While overall French wine production is forecast to fall 2% to 45 million hectoliters, close to the five-year average, various growing areas had contrasting fortunes, the French agriculture ministry said on Friday (8 September) in its first detailed forecast of wine production by region in the 2023 harvest.
‘The attacks of downy mildew in Bordeaux and the Southwest, and the drought in Languedoc and Roussillon, impact the harvest potential,’ the ministry said. ‘Elsewhere, the situation is globally favorable for production despite the presence of botrytis at the end of the campaign.’
France is set to take the spot as the world’s largest wine producer this year, with extreme heat and drought forecast to reduce the harvests in Italy and Spain.
While French growing areas in the south faced similar weather issues as the country’s neighbours, vineyards along the Loire River and to the north benefited from summer rains and generally more clement conditions.
Bordeaux’s production of wines with a protected designation of origin is forecast to fall 10% in the 2023 harvest, to 3.72 million hectolitres, the ministry said. That would be the smallest volume since 2017, when a late spring frost decimated production.
The region was hit by what the agricultural chamber of Gironde called a ‘brutal attack’ of downy mildew, with at least 90% of vines affected by the microbial disease. Bordeaux producers have said the situation varies significantly , and some remained upbeat about potential quality.
In Languedoc-Roussillon , overall wine production is expected to slide 8% to a below-average 11.6 million hectoliters, as drought caused grapes to remain small in many areas. The region is France’s biggest growing region, with more than 75% of production typically sold as bulk wine without a PDO label.
In Burgundy and Beaujolais, which are combined in the ministry’s reporting, volumes of PDO wines are forecast to climb 8.2% to 2.55 million hectolitres.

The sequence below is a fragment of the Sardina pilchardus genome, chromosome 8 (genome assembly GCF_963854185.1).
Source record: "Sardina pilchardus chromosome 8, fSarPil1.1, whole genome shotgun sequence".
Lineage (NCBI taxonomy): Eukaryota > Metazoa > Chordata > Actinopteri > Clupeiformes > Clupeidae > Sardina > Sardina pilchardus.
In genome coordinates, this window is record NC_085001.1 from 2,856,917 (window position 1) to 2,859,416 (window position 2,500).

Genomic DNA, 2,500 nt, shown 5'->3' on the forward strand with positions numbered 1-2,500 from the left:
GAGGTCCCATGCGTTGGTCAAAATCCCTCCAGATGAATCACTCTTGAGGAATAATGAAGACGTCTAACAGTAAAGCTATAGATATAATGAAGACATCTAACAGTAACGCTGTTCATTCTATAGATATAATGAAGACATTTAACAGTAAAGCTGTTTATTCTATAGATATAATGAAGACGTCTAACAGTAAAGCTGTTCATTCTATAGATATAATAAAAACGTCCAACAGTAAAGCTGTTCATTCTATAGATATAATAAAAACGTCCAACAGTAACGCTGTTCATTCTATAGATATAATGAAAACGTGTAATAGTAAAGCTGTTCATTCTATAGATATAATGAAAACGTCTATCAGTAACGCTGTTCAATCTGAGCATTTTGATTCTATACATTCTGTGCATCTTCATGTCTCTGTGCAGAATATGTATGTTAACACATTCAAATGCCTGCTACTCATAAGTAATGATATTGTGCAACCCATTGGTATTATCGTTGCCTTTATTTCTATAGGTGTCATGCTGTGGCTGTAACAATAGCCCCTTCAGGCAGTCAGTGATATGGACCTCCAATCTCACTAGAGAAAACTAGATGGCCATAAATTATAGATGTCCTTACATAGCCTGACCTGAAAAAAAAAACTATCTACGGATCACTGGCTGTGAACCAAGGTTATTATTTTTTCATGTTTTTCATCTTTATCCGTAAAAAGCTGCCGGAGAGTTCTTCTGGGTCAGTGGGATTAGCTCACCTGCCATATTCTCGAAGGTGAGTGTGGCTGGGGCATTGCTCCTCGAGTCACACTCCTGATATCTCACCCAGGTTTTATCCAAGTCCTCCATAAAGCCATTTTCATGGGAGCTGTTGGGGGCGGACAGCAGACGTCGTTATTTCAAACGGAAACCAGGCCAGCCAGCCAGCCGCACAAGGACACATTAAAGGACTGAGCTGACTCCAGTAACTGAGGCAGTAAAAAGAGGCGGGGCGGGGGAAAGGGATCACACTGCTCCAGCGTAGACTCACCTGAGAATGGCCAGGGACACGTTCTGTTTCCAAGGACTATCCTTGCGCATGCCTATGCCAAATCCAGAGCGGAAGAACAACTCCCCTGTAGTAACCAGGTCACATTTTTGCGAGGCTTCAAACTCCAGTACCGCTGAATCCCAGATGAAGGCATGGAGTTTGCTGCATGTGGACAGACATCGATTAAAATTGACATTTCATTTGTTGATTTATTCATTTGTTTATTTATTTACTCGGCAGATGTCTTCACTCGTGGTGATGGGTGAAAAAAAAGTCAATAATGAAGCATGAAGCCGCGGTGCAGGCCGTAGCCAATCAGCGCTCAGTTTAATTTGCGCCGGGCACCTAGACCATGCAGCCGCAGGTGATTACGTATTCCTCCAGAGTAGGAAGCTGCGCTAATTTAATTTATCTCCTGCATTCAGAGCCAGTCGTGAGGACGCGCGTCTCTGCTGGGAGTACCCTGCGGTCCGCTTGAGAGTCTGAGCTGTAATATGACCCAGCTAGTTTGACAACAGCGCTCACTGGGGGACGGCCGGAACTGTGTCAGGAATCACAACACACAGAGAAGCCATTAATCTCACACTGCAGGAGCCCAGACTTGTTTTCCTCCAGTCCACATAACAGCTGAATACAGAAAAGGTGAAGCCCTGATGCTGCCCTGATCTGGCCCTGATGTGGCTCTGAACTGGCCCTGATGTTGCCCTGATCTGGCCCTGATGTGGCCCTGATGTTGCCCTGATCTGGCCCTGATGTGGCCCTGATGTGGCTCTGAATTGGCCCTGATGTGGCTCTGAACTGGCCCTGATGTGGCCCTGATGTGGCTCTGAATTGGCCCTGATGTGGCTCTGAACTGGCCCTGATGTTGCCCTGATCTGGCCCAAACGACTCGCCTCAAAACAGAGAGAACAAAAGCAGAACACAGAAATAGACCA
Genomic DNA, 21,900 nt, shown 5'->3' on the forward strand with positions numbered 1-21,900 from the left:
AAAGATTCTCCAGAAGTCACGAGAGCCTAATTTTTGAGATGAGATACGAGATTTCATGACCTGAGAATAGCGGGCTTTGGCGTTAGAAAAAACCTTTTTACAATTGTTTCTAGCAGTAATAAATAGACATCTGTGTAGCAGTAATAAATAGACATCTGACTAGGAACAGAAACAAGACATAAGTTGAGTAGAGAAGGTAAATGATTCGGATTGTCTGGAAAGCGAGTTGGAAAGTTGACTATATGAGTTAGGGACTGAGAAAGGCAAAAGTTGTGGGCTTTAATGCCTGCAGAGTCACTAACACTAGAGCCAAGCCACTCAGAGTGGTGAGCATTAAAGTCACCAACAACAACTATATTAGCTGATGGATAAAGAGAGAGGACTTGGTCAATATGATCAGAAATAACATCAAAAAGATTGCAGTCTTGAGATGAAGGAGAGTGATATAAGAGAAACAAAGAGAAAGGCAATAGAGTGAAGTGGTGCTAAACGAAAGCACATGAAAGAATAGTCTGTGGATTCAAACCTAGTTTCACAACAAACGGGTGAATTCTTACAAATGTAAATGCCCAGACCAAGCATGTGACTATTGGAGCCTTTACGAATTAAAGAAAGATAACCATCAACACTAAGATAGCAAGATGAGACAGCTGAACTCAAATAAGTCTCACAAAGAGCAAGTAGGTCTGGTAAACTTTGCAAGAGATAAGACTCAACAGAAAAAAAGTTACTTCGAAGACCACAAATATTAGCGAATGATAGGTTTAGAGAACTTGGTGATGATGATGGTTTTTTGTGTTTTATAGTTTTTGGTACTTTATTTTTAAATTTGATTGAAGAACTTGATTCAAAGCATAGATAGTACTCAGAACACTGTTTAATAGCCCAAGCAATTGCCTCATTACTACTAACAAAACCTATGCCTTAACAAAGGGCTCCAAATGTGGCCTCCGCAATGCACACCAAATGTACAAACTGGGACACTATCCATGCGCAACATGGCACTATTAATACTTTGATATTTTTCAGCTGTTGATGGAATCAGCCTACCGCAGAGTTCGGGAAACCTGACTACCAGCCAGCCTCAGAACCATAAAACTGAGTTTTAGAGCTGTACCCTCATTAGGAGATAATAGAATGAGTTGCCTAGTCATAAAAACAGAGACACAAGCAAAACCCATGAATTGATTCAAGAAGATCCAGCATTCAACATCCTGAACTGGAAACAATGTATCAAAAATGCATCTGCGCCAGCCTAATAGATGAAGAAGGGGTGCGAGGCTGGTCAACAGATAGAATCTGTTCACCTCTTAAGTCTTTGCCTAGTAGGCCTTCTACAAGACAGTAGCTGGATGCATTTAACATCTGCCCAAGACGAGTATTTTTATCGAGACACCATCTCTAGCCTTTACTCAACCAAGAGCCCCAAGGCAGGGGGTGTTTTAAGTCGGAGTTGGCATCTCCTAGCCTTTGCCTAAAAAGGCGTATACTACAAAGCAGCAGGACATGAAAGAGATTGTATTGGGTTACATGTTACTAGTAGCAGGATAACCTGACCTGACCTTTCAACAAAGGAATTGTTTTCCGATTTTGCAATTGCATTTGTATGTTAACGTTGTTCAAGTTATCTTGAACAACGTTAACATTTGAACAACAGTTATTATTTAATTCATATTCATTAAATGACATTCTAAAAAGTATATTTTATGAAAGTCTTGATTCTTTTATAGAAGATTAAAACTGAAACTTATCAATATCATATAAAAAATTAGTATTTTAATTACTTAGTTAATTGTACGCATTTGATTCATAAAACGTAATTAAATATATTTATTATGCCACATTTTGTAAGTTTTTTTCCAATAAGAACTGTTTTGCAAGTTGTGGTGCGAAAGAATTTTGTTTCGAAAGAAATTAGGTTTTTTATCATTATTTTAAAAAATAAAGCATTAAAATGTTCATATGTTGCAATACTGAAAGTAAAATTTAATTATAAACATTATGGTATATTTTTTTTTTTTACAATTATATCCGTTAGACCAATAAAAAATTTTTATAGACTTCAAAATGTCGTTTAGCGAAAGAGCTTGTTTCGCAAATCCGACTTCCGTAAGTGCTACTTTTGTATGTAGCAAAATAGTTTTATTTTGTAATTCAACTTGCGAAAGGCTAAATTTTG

The potential in Burgundy is promising, with a high number of bunches, despite some localized botrytis in the grapes, according to the report.
Episodes of hail, which have been a major cause of production losses for Burgundy in recent years, had a limited local impact.
Wine volumes in the Loire Valley are forecast to climb 16% in the 2023 harvest, with a good level of white wines. Expected good yields should allow the region to set wine aside as a reserve after two years of weak production, the ministry said.
Optimism in Champagne
In Champagne, the grape harvest for wine to be sold under the region’s protected name is forecast to slip 5.3% to a potential 2.82 million hectoliters, with botrytis affecting some vines. That would still be the second-highest volume of the past decade, after a bumper crop last year.
‘Thanks to the numerous grapes, even after sorting to retain only the best, all professionals should easily reach the available yield set at 11,400 kg/ha,’ said David Chatillon, president of the union of Champagne houses and also co-president of the Comité Champagne wine board.
Harvesting in Champagne started on 2 Sept, with most of the region starting to pick grapes this week, the Comité Champagne said.
It added the growing season was ‘particularly serene’ until the end of July, before warm and humid conditions in August caused the emergence of botrytis. Still, the weather also favored grape filling and unusually heavy bunches, allowing winemakers to be selective during picking.
‘Despite difficult weather during maturation, the region is expecting a harvest of great quality,’ the Comité Champagne said.